There's a new minimally invasive surgery technology on the rise – scoliosis surgery using ApiFix. ApiFix is considered to be more effective than traditional surgery techniques, with shorter hospital stays, faster recoveries, and fewer complications. One of the main drawbacks of this technology is the high cost – it's not always affordable for everyone. If you're considering scoliosis surgery using ApiFix, be sure to discuss all your options with your doctor first! Your surgeon will examine you carefully before deciding if this option is right for you.

Frequently Asked Questions

When should I start considering scoliosis surgery?

If you are a teenager and their adolescent idiopathic scoliosis is progressing, then surgery should be considered sooner rather than later. Surgery for adults who have mild to moderate degrees of scoliosis can often be corrected with corrective exercises and/or bracing. However, the outcome may not always be successful. For adults with more severe scoliosis, surgery may be the only option left.


Who is likely to benefit from Scoliosis Surgery?

Anyone who suffers from scoliosis and has a very noticeable curvature in their spine may benefit from surgery. This includes people of all ages, races, and body types. The surgery can correct the curved posture and help bring your spine back into alignment. It may also improve breathing, reduce stress on joints, increase range of motion, and decrease pain in certain cases. However, as with any surgical procedure there are risks associated with Scoliosis Surgery that must be considered before making an appointment. These risks may include infection, nerve damage, blood loss, and increased risk of surgery-related death.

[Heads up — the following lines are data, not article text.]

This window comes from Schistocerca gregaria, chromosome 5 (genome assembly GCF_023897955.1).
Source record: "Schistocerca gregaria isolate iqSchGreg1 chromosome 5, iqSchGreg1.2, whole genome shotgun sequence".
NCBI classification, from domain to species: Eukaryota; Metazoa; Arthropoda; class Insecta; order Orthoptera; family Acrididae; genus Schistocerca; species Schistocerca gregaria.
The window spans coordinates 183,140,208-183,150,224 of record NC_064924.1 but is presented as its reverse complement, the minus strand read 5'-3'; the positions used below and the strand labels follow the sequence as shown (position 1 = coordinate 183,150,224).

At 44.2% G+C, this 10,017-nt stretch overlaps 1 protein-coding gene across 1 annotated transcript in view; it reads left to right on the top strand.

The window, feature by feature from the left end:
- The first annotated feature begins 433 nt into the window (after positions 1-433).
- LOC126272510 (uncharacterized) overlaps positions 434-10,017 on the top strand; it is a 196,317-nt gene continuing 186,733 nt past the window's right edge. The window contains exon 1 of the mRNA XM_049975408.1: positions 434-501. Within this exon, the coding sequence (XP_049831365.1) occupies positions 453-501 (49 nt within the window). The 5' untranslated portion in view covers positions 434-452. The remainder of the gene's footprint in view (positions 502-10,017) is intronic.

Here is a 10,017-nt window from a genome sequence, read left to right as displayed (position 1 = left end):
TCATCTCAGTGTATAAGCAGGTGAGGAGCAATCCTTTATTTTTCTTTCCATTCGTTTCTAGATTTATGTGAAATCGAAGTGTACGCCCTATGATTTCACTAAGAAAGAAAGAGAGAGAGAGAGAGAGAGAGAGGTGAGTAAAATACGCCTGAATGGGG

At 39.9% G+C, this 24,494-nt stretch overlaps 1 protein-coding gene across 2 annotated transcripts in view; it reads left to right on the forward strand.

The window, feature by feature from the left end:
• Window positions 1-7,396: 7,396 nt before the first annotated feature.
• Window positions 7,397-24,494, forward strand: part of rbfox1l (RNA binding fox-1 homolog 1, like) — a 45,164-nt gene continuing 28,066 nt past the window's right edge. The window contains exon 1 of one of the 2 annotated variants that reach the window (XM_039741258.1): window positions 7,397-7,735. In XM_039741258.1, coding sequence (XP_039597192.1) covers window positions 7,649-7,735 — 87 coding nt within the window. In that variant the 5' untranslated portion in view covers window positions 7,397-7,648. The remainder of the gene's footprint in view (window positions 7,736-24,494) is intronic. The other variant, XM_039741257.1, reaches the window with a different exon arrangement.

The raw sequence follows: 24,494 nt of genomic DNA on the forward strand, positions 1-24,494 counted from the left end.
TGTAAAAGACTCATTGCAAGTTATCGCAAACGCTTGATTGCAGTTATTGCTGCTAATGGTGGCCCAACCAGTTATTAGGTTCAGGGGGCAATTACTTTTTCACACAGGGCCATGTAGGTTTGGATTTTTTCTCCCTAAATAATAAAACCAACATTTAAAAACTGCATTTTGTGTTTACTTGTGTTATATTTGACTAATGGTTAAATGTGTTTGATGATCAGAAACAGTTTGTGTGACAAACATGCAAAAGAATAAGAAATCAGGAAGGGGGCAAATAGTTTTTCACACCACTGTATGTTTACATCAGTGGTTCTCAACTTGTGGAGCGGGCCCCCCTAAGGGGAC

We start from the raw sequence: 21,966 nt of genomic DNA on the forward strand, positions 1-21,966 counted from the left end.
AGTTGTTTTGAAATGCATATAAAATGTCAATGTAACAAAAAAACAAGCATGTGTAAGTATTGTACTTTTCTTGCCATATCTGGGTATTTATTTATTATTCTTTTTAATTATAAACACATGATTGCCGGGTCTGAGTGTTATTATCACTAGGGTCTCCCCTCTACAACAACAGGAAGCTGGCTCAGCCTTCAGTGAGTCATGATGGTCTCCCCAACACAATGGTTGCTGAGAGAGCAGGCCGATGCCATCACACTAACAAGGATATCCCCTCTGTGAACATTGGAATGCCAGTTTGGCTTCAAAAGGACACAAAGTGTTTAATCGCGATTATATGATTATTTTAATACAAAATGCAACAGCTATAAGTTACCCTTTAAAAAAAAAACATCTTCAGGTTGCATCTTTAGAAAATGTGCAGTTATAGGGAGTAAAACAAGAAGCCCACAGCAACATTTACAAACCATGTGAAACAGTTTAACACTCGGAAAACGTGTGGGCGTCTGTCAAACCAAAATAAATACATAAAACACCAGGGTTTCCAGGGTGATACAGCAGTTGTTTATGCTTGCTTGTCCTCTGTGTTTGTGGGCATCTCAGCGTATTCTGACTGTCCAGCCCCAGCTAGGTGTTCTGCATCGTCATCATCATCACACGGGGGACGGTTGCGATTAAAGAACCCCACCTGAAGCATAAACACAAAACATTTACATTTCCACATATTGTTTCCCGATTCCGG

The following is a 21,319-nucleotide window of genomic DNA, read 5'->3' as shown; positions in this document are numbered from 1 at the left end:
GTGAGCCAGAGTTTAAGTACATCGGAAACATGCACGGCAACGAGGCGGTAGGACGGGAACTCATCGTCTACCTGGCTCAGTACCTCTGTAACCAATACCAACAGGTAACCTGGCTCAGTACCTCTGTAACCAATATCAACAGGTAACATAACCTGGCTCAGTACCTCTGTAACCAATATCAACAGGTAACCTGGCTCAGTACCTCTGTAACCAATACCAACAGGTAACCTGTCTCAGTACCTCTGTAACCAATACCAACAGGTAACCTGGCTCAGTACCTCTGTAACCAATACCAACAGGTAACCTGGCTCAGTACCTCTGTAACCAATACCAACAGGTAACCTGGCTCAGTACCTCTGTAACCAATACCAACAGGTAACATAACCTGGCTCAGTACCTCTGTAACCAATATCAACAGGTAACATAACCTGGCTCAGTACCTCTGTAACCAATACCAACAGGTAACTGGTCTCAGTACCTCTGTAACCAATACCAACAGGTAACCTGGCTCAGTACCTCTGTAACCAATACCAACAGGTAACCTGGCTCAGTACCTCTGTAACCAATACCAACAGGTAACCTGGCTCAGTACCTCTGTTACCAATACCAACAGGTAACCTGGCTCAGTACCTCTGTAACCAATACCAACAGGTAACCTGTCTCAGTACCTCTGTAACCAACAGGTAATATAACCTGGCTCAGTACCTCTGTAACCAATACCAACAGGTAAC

What are the benefits of scoliosis surgery?

There are several benefits to scoliosis surgery, the most common of which are that it corrects curvature in the spine and can lead to improved posture.


What risks does scoliosis surgery involve?

There are risks associated with scoliosis surgery, but most of them can be managed or avoided.

One of the major risks is that spinal fusion interferes with normal spinal biomechanics and this could lead to further health problems down the line.

Another risk is nerve damage. This can happen during surgery due to the surgical instrument damage or the surgeon not being experienced in the correct surgical technique. It can also result in paralysis or loss of function.

In addition, scoliosis surgery can cause infection, bleeding, excessive pain after surgery, and reoperation due to complications. So it's important to carefully weigh all the pros and cons of surgery before making a decision.



Spinal fusion surgery is a long-term treatment option for patients with scoliosis that has not responded to other treatments. The surgery fusion of the spine together in order to correct the curvature of the spine. There are two new types of scoliosis surgery: anterior scoliosis corrective surgery (also known as “VBT”) and posterior scoliosis corrective surgery. ApiFix is a new treatment option that uses skeletal implants to correct scoliosis. It is still in the early stages of development, so it is not yet known if it is effective or safe. However, if you are considering scoliosis surgery, be sure to read through our blog for all the latest information.